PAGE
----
Gina Rodriguez of Jane the Virgin fame donned a Zuhair Murad gown with a plunging neckline. And, yes - another stunning blush pink gown.











So here's the deal.  If all these wildly beautiful celebrities choose to wear pink, why shouldn't you?  I encourage everyone to wear shades of pink. Pink is so soft, feminine and flattering. And you don't have to be dolled up in a gown. Heck, last week Dunitz & Company was exhibiting at the California Marketplace gift show. On a short sales break, the woman working in the booth next to mine went hunting for treasure in other booths near ours. Guess what she came back with?  A pink sweater!





And you know what we say about that? Dunitz & Company fair trade offers the BEST pink earrings! And bracelets and necklaces too! Be brave. Get your Oscar Pink on. Let us help you do it. -ND

Friday, March 2, 2018

Discovered Inspiration on Instagram

Every day I log into my Instagram accounts, @ndunitz and @shopdunitz. A primary reason for having these accounts is to communicate with and develop relationships with my Dunitz & Company wholesale and retail customers. Another is to find inspiration. Inspirational color. Inspirational design. Inspirational thoughts. Creative juices will flow when watching images through the lenses of others. Here are a few of my recent favorites.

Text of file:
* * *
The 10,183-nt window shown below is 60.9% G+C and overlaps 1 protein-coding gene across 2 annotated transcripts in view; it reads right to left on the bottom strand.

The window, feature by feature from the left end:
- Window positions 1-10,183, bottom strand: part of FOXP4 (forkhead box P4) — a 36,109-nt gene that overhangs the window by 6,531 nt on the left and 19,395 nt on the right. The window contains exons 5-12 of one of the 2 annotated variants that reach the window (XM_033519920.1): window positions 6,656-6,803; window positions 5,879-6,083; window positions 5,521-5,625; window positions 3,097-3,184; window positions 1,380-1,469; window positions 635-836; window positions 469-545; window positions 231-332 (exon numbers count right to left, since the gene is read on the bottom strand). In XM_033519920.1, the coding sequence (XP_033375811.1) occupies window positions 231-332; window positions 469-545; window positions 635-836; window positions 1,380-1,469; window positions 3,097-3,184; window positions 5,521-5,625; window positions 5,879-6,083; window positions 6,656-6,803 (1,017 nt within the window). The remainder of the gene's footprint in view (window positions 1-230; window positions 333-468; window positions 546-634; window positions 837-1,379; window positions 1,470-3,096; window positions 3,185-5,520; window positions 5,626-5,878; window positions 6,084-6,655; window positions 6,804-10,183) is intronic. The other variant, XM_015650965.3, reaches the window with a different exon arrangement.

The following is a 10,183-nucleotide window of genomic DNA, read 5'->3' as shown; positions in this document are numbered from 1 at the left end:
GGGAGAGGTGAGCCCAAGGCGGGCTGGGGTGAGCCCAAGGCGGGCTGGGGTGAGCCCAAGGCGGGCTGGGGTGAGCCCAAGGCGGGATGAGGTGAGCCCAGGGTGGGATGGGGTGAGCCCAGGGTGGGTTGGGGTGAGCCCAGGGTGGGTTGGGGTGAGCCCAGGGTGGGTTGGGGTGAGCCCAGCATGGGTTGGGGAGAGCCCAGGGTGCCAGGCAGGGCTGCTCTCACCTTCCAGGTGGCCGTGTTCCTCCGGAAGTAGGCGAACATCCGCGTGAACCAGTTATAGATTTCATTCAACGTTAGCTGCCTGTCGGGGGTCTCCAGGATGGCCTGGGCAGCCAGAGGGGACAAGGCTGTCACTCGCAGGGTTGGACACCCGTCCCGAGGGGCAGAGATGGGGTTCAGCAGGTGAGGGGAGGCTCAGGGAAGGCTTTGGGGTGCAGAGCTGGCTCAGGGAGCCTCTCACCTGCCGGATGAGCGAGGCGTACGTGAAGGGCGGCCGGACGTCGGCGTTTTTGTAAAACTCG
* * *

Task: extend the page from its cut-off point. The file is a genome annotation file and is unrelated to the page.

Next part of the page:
I have absolutely no idea how I stumbled upon KaRMA Positivo. Evidently others have as well since this profile now has over 15K followers. Their tag line says they are curating images from Instagram about lifestyle, fashion and artisanship. And that they do. If you browse the feed, you'll find oodles of wonderful and inspirational photos with great styles and colors. Some vintage. Some current. I dig this feed.  The quirky thing is I decided to dig a bit further. The website attached to this feed & their twitter account leads you to the personal blog of Walter Tay Ann Lee, a mechanical engineering student from Singapore. [A reply to an IG message sent by me to KaRMA suggests the URL provided has either been hacked or expired in error. Let this be a warning to check all your links and expiry dates.]